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10 months ago
adguy
The UK version was the one I heard first, so I got used to it. It was a while before I heard the US version. The differences between the two versions were: 1. Different track listing / I thought the UK version flowed much better song to song. 2. St. Holmes on Still Love That Little Devil / he ruined the song IMO. 3.The US version was remixes by Jack Douglas at The Record Plant in NYC
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10 months ago
adguy
Hustler, Loved reading your response. So well written and so true. Stuart
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10 months ago
adguy
I'm also a big fan of Built To Destroy ... though not over Making Contact. Which version do y'all prefer ... the original English release or the American one? For me, it's the English version. I love the song sequencing and I don't think Derek St. Holmes fit the band at all. Stuart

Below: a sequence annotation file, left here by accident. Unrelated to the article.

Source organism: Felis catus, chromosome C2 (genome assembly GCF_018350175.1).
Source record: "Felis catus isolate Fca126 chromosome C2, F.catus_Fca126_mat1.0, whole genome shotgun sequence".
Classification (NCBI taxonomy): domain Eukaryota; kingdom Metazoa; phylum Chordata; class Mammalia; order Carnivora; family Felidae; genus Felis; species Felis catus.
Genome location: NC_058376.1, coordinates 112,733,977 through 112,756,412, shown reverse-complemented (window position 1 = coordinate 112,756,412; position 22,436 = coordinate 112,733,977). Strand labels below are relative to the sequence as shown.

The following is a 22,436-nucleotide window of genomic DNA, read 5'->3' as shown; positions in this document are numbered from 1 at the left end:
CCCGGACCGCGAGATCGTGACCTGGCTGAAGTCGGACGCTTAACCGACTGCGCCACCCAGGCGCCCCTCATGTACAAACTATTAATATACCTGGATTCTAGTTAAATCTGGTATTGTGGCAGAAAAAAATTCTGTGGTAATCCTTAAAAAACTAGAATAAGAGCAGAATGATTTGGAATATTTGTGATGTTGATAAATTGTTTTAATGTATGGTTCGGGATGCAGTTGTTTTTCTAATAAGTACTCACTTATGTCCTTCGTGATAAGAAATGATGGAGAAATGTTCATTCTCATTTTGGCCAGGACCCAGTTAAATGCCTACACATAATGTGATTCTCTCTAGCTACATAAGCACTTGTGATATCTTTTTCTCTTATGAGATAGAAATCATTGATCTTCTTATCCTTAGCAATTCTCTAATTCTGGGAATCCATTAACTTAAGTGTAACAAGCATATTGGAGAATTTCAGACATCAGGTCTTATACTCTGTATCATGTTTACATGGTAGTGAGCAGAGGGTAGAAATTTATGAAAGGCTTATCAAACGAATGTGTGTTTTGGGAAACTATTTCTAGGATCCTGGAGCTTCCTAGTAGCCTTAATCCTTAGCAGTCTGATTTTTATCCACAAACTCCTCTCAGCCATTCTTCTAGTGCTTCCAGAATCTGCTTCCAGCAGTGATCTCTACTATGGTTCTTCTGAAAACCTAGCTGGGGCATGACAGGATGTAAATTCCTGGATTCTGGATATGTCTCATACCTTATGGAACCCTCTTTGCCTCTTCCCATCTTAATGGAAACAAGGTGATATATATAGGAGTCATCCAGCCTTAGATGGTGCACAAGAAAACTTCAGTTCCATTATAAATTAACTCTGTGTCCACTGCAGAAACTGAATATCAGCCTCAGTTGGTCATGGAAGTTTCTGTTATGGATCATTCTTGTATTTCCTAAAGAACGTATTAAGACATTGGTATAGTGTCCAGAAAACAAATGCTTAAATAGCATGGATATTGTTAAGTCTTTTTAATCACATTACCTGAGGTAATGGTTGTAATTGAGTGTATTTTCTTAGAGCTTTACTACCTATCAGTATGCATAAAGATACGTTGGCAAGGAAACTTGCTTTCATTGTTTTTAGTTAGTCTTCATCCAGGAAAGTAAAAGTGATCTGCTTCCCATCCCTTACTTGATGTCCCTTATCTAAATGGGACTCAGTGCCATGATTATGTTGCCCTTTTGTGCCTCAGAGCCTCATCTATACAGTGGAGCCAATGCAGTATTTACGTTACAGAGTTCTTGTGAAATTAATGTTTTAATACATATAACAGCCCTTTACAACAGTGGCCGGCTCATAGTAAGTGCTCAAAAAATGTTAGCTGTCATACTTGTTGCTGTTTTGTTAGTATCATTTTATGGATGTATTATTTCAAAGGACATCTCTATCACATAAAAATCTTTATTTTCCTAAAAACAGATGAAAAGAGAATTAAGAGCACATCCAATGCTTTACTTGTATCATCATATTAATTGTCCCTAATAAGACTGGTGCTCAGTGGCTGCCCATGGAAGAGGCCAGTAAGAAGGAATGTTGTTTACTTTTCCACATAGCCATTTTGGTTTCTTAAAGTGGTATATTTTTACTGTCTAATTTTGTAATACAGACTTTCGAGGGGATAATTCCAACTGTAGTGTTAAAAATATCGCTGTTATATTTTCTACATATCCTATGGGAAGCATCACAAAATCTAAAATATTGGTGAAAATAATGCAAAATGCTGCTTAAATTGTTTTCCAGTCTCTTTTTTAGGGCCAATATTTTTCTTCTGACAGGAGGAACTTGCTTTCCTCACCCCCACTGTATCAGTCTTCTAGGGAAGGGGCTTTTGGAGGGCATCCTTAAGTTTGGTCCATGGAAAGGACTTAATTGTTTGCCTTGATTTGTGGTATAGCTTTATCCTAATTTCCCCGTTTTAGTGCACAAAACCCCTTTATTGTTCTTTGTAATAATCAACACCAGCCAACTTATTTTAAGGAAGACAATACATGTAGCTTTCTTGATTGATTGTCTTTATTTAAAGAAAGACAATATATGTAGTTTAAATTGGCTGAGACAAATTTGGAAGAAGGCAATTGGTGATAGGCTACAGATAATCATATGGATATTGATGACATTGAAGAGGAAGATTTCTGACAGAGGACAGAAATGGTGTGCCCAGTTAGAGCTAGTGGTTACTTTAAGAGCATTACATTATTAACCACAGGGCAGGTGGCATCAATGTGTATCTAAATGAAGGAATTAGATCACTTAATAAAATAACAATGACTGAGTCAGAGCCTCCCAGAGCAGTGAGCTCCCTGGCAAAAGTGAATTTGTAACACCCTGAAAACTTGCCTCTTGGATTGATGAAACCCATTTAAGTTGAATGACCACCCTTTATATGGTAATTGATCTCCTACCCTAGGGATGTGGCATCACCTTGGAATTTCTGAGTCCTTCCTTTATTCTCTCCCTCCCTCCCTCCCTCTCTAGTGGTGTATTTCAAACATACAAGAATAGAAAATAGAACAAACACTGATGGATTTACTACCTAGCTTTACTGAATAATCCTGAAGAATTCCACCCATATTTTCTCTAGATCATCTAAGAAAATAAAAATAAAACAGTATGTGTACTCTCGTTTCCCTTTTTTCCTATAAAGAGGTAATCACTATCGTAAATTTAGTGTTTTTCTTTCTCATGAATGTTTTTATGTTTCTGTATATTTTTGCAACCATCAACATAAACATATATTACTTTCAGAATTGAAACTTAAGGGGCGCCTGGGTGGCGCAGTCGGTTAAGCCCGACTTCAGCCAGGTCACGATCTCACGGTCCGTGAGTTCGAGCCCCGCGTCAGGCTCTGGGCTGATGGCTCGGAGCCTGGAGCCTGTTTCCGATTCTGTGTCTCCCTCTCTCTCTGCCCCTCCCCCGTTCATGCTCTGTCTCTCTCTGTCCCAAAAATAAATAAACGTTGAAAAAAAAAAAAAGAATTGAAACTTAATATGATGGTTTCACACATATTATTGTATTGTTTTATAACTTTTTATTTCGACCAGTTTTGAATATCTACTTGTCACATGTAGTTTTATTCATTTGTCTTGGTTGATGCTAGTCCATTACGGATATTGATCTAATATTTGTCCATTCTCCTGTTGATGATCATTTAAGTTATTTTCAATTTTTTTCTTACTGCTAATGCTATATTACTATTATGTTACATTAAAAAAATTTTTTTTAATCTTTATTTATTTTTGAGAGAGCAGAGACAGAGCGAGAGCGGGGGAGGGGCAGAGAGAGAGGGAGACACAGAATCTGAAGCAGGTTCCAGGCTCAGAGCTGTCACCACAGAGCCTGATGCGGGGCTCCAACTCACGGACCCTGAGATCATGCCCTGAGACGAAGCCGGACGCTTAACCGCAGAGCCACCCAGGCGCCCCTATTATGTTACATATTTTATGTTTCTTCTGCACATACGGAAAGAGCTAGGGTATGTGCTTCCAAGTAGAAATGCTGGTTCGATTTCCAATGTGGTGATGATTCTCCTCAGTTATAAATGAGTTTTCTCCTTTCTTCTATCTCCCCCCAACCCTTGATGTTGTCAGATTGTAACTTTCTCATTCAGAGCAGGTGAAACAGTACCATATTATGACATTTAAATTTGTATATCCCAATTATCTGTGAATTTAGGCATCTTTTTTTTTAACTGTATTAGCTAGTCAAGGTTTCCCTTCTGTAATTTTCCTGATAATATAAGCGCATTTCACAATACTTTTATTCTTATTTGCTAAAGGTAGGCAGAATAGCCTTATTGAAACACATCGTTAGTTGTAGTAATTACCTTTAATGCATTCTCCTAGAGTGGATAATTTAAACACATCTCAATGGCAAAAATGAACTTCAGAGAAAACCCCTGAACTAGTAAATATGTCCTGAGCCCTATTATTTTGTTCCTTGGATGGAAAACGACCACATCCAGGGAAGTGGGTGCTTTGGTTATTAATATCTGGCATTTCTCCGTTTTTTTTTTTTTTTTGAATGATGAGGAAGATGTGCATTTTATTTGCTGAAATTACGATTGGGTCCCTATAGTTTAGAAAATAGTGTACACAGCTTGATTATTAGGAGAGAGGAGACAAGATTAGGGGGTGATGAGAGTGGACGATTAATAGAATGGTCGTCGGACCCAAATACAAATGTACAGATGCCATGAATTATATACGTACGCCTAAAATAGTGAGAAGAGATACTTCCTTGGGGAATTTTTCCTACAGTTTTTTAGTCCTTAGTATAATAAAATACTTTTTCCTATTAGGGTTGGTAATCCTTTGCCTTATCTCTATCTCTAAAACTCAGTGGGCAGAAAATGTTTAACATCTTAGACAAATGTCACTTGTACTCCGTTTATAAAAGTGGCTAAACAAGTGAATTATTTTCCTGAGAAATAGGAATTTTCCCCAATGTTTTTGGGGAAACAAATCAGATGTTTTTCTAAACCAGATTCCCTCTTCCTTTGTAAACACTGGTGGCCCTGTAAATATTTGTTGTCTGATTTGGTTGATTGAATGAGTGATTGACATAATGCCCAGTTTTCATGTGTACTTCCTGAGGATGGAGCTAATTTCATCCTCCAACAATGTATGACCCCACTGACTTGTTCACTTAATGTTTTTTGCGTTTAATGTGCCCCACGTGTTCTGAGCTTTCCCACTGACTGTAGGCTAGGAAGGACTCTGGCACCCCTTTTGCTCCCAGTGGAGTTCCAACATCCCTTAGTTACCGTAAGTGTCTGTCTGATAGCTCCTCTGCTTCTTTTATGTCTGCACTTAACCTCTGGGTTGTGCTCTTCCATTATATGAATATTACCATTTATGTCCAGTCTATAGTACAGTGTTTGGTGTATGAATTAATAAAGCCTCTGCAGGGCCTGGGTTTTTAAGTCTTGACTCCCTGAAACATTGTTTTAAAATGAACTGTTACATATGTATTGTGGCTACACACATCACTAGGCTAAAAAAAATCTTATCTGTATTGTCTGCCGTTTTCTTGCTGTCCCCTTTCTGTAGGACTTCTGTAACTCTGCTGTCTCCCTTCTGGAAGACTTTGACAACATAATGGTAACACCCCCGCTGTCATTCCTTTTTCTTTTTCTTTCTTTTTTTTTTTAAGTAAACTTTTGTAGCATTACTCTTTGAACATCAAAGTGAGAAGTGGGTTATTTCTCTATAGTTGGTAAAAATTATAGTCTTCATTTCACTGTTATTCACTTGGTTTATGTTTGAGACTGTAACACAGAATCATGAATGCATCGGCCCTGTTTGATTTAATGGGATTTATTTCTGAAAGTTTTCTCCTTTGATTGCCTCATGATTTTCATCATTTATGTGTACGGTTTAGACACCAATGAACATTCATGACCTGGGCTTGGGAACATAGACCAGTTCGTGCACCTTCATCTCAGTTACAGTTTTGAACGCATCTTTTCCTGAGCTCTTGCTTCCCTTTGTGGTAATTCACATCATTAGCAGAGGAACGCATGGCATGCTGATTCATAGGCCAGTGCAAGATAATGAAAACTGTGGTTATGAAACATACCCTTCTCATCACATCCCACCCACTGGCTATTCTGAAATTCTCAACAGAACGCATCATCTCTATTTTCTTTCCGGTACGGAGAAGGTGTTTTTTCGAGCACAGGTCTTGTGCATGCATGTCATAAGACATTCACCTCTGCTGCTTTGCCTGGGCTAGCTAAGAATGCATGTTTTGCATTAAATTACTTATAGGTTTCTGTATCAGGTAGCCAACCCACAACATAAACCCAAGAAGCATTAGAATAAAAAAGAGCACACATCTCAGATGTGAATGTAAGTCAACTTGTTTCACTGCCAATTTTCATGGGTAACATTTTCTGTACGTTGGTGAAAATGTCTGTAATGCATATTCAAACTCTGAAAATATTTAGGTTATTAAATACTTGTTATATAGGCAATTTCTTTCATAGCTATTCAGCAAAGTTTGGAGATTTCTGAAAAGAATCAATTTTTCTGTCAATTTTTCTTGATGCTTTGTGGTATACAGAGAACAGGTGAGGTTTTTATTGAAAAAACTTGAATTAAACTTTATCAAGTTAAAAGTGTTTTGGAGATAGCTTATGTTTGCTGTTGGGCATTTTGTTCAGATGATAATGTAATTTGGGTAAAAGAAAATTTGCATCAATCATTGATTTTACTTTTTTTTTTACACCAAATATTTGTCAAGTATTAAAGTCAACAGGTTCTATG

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10 months ago
adguy
Wow, tough match up. Back in the day, my response would likely have favored MSG. But the Chapman-era UFO recordings have held up very well over time. Michael Schenker Group / No Place To Run - UFO / No Place To Run is in top 5 of my overall favorite records. MSG / The Wild, The Willing - UFO / It kinda hurts to pick UFO here as I played the second MSG record to death. But WW&I still get
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11 months ago
adguy
Bunnet, Thanks for posting this. I have the Radio 5 lp that I bought in the 80s, but haven't listened to in years. Didn't stand out to me back then. Listened to it today and loved it. Also listened to Young Blood on YouTube. Never knew about that record ... loved it, too. It has more of that NWOBHM sound (which I love) than Radio 5. Both are great records ... surprised they didn't get
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11 months ago
adguy
Totally agree with Carl and Warrior ... Saturday Night's Alright For Fighting is the one. It was the first one that came to my mind. Another that falls into that category and hasn't been mentioned yet ... Take Me To The Pilot. I think it's on the 11/17/70 album. Stuart